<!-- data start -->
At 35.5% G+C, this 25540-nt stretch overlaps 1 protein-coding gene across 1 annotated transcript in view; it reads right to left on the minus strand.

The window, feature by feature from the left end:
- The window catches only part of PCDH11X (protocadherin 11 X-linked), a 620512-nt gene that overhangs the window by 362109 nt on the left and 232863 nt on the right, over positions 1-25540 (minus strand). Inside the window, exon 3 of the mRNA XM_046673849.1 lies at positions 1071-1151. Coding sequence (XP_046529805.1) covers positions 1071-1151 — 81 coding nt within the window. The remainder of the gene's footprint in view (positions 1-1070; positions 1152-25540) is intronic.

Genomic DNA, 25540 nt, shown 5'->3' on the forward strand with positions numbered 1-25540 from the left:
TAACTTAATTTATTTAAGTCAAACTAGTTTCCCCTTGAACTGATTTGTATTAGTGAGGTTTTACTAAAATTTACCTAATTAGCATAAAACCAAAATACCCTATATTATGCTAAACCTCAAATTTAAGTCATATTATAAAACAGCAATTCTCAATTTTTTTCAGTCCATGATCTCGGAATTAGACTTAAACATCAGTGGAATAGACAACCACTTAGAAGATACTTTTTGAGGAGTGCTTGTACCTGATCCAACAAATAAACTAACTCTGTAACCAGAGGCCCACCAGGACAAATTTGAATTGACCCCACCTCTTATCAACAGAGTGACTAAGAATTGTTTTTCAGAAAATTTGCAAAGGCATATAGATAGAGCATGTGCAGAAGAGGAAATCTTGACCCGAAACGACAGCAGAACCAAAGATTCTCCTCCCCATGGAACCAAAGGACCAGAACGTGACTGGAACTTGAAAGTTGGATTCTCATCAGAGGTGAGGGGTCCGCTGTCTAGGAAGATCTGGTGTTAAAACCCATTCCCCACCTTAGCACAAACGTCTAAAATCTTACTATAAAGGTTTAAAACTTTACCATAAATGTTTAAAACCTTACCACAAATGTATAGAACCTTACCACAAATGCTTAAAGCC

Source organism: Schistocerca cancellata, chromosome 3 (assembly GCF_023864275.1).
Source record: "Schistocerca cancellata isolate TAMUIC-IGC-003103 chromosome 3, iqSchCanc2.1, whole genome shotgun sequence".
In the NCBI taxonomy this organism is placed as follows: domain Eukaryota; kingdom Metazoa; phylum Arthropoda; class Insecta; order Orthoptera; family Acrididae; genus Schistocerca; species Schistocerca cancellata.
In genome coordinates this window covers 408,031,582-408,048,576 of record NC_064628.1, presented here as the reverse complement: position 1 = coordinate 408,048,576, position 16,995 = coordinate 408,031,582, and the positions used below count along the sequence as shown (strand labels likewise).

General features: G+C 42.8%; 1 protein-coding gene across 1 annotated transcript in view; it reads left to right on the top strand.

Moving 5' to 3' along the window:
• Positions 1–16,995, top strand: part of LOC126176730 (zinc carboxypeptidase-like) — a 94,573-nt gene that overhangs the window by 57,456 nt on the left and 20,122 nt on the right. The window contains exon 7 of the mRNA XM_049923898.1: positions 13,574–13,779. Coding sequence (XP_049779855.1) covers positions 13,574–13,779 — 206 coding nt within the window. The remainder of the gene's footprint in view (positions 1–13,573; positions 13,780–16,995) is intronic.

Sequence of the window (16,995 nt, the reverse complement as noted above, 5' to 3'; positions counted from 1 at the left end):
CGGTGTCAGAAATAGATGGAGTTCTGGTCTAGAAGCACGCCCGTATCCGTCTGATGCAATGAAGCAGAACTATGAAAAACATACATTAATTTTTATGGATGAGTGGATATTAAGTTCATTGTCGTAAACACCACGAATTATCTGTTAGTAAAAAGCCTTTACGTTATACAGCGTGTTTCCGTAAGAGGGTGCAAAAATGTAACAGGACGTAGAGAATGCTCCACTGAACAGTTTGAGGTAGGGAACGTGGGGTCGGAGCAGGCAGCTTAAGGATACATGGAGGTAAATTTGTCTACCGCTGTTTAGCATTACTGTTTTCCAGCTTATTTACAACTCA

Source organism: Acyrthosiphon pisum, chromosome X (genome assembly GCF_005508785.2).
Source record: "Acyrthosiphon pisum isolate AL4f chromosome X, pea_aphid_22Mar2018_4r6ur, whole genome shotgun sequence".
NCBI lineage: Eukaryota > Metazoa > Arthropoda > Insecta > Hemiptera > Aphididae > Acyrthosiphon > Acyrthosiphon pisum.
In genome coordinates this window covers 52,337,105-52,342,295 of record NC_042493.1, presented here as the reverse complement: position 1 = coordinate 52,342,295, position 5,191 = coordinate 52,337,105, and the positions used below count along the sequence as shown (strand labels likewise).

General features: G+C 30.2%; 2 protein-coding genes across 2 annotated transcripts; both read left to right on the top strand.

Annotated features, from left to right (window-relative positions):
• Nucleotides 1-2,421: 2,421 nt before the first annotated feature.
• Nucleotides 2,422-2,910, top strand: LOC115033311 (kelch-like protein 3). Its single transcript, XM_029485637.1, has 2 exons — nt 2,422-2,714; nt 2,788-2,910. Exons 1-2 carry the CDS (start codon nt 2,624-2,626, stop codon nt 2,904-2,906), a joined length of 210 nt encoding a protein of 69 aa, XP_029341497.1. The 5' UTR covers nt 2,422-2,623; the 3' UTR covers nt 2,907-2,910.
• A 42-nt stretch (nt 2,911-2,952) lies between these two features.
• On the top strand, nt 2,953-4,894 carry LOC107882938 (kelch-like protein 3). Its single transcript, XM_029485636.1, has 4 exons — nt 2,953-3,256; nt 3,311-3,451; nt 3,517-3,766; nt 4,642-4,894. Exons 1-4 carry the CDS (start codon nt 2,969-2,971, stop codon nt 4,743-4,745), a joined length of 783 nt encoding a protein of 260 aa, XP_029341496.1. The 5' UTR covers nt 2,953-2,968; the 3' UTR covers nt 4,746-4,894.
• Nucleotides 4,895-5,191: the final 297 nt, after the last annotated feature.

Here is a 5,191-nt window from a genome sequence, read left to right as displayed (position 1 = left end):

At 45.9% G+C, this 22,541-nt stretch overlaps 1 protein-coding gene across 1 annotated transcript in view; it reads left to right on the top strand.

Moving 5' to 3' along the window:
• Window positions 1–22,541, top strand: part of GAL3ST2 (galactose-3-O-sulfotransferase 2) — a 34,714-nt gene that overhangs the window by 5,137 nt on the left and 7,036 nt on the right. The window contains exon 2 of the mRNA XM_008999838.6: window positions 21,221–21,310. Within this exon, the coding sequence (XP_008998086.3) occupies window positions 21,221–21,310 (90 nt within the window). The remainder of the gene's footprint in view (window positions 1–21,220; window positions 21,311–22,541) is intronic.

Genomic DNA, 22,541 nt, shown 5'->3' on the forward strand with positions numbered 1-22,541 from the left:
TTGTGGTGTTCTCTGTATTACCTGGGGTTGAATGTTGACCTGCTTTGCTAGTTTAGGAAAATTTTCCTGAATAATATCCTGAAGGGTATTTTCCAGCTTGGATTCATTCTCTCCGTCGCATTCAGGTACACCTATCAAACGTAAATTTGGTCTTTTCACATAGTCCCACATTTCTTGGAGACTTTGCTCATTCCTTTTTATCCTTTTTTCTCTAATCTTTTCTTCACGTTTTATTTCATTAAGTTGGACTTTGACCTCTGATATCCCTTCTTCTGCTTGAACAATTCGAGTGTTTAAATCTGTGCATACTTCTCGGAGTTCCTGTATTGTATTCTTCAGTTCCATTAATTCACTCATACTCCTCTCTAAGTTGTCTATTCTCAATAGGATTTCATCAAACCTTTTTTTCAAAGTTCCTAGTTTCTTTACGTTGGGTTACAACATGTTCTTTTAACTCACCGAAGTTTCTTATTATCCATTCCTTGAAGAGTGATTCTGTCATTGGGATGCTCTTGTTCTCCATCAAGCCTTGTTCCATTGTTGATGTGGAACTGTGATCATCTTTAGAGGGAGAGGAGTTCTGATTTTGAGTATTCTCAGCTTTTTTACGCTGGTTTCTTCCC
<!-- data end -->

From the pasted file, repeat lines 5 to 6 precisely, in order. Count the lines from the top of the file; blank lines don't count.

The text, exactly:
TAACTTAATTTATTTAAGTCAAACTAGTTTCCCCTTGAACTGATTTGTATTAGTGAGGTTTTACTAAAATTTACCTAATTAGCATAAAACCAAAATACCCTATATTATGCTAAACCTCAAATTTAAGTCATATTATAAAACAGCAATTCTCAATTTTTTTCAGTCCATGATCTCGGAATTAGACTTAAACATCAGTGGAATAGACAACCACTTAGAAGATACTTTTTGAGGAGTGCTTGTACCTGATCCAACAAATAAACTAACTCTGTAACCAGAGGCCCACCAGGACAAATTTGAATTGACCCCACCTCTTATCAACAGAGTGACTAAGAATTGTTTTTCAGAAAATTTGCAAAGGCATATAGATAGAGCATGTGCAGAAGAGGAAATCTTGACCCGAAACGACAGCAGAACCAAAGATTCTCCTCCCCATGGAACCAAAGGACCAGAACGTGACTGGAACTTGAAAGTTGGATTCTCATCAGAGGTGAGGGGTCCGCTGTCTAGGAAGATCTGGTGTTAAAACCCATTCCCCACCTTAGCACAAACGTCTAAAATCTTACTATAAAGGTTTAAAACTTTACCATAAATGTTTAAAACCTTACCACAAATGTATAGAACCTTACCACAAATGCTTAAAGCC

Source organism: Schistocerca cancellata, chromosome 3 (assembly GCF_023864275.1).